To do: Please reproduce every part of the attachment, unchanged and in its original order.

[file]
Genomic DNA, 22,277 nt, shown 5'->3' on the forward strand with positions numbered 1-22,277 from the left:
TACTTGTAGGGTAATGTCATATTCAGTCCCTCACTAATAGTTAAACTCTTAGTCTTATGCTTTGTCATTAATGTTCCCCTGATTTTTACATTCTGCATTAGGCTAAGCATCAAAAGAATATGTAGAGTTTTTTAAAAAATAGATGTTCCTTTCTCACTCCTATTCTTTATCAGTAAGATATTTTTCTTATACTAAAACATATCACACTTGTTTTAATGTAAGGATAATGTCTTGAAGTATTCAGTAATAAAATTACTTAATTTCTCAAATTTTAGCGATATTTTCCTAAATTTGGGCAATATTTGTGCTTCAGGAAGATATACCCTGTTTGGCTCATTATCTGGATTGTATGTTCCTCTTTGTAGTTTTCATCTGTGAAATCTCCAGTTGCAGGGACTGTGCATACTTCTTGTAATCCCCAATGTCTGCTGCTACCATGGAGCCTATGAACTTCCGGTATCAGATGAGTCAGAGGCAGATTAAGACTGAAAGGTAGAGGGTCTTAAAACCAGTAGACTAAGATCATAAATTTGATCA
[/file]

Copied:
Genomic DNA, 22,277 nt, shown 5'->3' on the forward strand with positions numbered 1-22,277 from the left:
TACTTGTAGGGTAATGTCATATTCAGTCCCTCACTAATAGTTAAACTCTTAGTCTTATGCTTTGTCATTAATGTTCCCCTGATTTTTACATTCTGCATTAGGCTAAGCATCAAAAGAATATGTAGAGTTTTTTAAAAAATAGATGTTCCTTTCTCACTCCTATTCTTTATCAGTAAGATATTTTTCTTATACTAAAACATATCACACTTGTTTTAATGTAAGGATAATGTCTTGAAGTATTCAGTAATAAAATTACTTAATTTCTCAAATTTTAGCGATATTTTCCTAAATTTGGGCAATATTTGTGCTTCAGGAAGATATACCCTGTTTGGCTCATTATCTGGATTGTATGTTCCTCTTTGTAGTTTTCATCTGTGAAATCTCCAGTTGCAGGGACTGTGCATACTTCTTGTAATCCCCAATGTCTGCTGCTACCATGGAGCCTATGAACTTCCGGTATCAGATGAGTCAGAGGCAGATTAAGACTGAAAGGTAGAGGGTCTTAAAACCAGTAGACTAAGATCATAAATTTGATCA